WILDWOOD – A morning assembly of Wildwood Middle School students, grades 6, 7 and 8, came together Dec. 10 to hear the message of Michael DeLeon and Colin O’Brien of Steered Straight, Inc. The message was both disturbing and uplifting. It spoke of dark roads and ruined lives but also of choices and opportunities for success.
The organization, started by DeLeon, is a non-profit organization that offers motivational school assemblies and community programs. The programs focus on the value of making good decisions and straight talk on the dangerous consequences of poor choices with respect to drugs, gangs, bullying and violence.
DeLeon and his colleague O’Brien were candid and graphic as they discussed their own lives. They put their years of addiction front and center showing the impact that drugs, gang activity, and a lack of education had not only on them, but on their families and loved ones as well. Their stories had the impact they wanted. The bored looks or inattention that often accompanies teenagers in such circumstances gave way to interest.
When this group, largely 11 to 13-year-olds, was asked how many of them know someone in prison, over half raised their hands.
When asked how many knew someone who had died from a drug overdose, a similar number indicated yes. The message was not foreign to the lives of the young people.
Steered Straight does not depend on scare tactics often used in such programs. While it is open about the way bad decisions can lead to lives of poverty, addiction, family pain and alienation, and even prison, the real message is that this is not in anyone’s destiny.
Opportunities for success exist; choices are there for the making. The stress is on education, the right friendships, and talking about the things that bother you.
That emphasis on speaking up is a major aspect of the program. DeLeon says that young people too often don’t open their mouths and talk about what they don’t understand or what troubles them. He urges them to find a teacher or family member they can relate to and talk about their issues.
Knowing that that will not always be the case, DeLeon has another option for young people confronted with bad choices. Second Floor is Steered Straight’s confidential and anonymous helpline available 24 hours a day. Young adults facing problems at school, at home, or with friends can call 888-222-2228 and speak to someone who wants to help them.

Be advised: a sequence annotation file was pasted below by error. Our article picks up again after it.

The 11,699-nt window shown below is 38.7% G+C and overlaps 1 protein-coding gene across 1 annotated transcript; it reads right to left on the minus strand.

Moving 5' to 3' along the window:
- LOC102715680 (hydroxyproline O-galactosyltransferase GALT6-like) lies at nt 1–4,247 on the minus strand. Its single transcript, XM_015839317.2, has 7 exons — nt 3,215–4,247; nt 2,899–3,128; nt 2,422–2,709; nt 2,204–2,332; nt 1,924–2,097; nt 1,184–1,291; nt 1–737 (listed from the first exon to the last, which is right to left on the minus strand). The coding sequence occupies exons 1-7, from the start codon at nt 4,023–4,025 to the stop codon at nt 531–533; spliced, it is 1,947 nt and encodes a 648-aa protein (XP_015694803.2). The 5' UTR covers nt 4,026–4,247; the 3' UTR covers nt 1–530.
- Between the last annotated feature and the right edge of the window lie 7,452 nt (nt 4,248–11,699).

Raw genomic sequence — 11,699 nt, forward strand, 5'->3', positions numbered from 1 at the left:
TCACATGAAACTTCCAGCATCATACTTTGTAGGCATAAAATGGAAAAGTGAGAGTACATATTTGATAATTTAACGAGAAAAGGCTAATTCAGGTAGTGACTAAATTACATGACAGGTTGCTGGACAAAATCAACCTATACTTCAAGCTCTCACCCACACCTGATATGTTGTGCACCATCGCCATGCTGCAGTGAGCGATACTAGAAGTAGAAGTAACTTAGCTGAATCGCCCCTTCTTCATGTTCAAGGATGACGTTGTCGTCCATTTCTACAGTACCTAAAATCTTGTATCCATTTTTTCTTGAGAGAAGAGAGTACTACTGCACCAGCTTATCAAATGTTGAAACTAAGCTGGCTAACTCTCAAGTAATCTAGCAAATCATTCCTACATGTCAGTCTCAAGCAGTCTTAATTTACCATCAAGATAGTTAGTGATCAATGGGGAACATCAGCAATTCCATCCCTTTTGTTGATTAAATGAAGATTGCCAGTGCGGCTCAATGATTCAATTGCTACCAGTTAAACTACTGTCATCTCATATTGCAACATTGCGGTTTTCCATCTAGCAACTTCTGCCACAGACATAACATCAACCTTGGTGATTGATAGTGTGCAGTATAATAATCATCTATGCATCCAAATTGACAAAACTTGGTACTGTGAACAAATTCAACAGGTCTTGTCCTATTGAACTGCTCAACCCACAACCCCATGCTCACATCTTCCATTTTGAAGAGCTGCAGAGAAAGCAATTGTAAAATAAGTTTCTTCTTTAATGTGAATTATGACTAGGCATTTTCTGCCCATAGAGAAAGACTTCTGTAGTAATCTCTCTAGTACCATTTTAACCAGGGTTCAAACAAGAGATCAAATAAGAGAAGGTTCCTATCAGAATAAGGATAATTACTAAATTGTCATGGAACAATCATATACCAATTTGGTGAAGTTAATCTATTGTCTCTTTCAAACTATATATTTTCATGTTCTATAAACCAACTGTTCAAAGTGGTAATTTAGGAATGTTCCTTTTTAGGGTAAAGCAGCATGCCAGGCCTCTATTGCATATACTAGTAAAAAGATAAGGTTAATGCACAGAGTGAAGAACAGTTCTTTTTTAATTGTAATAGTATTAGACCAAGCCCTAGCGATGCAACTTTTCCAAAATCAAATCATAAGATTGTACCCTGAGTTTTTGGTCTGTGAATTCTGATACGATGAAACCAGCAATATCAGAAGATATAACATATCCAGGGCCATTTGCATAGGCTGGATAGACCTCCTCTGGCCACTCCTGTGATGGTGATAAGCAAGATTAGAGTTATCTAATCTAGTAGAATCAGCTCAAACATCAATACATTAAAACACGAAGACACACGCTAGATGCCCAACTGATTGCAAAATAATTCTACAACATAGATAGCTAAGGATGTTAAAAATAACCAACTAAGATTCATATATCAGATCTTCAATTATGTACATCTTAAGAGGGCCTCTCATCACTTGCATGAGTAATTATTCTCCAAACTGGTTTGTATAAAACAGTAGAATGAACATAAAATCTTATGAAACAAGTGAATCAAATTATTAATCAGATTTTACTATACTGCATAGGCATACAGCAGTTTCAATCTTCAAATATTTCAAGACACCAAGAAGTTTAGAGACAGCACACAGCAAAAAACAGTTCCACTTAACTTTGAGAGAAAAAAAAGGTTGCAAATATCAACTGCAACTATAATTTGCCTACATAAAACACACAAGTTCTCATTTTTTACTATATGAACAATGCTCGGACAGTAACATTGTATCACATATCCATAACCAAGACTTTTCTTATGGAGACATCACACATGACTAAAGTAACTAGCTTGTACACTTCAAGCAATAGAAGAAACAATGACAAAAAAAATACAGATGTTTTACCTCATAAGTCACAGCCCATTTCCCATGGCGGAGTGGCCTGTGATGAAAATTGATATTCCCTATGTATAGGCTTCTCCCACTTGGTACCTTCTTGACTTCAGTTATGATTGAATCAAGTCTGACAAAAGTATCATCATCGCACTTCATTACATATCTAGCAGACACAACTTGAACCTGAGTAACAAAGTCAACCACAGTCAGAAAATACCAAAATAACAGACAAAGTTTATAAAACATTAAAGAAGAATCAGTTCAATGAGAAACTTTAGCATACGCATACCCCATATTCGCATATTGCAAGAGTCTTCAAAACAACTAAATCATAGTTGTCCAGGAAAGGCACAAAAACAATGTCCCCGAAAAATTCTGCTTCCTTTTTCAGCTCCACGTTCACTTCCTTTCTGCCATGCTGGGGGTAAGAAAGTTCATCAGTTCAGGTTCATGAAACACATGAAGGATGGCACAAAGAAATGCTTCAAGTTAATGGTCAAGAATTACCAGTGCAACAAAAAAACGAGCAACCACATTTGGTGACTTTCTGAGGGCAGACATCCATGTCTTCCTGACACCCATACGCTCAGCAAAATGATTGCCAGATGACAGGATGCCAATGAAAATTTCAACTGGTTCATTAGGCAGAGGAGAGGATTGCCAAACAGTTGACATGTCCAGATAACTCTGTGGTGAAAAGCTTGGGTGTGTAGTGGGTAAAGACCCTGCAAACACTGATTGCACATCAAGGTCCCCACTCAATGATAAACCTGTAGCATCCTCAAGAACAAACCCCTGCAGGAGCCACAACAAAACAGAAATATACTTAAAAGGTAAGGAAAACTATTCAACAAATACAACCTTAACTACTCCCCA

As DeLeon discusses his all-too-tragic life, the fact that he almost got his wife and child killed, the fact that his status as an ex-con has left him with very few options in the work world, and the harm he did to family and friends, he blames himself.
No one else made those bad choices. He has dedicated his life to helping teens avoid the life experiences he has had. “There is no do over, no reset button,” he said.
Why this audience? DeLeon points out that “90 percent of substance abusers started in their teens.” A look around the auditorium at the young faces and the potential for tragedy was all too clear. DeLeon, who has probably delivered this program hundreds of times, still became emotional as he admitted, “I brought death to my own family and it still did not stop my drug use.”
One imagines that the chance to resonate with the right teen and the right moment in one of these assemblies, to prevent that one lost life, is motivation enough for the effort. He doesn’t want any of those young people to “go through what I went through.”
DeLeon was “saved” by a 12-year prison sentence. The stress of the program, however, is not all on the dark consequences of bad choices. DeLeon and O’Brien were there to stress the positive life impacts of good choices. They hold out examples of opportunity and success with the clear understanding that choosing the right fork in the road is up to each individual student in the room.
Help is what Steered Straight is about, but choice is personal. DeLeon repeatedly acknowledged the individual must then bear the burden of that choice.
As students filtered out of the auditorium for lunch, DeLeon and O’Brien prepared for the afternoon session aimed at ninth, 10th and 12th graders. After that, they were off to another location and another group of teens.
Original article: http://www.capemaycountyherald.com/community/schools/article_964ca19b-3f96-5432-8a17-875cf210842f.html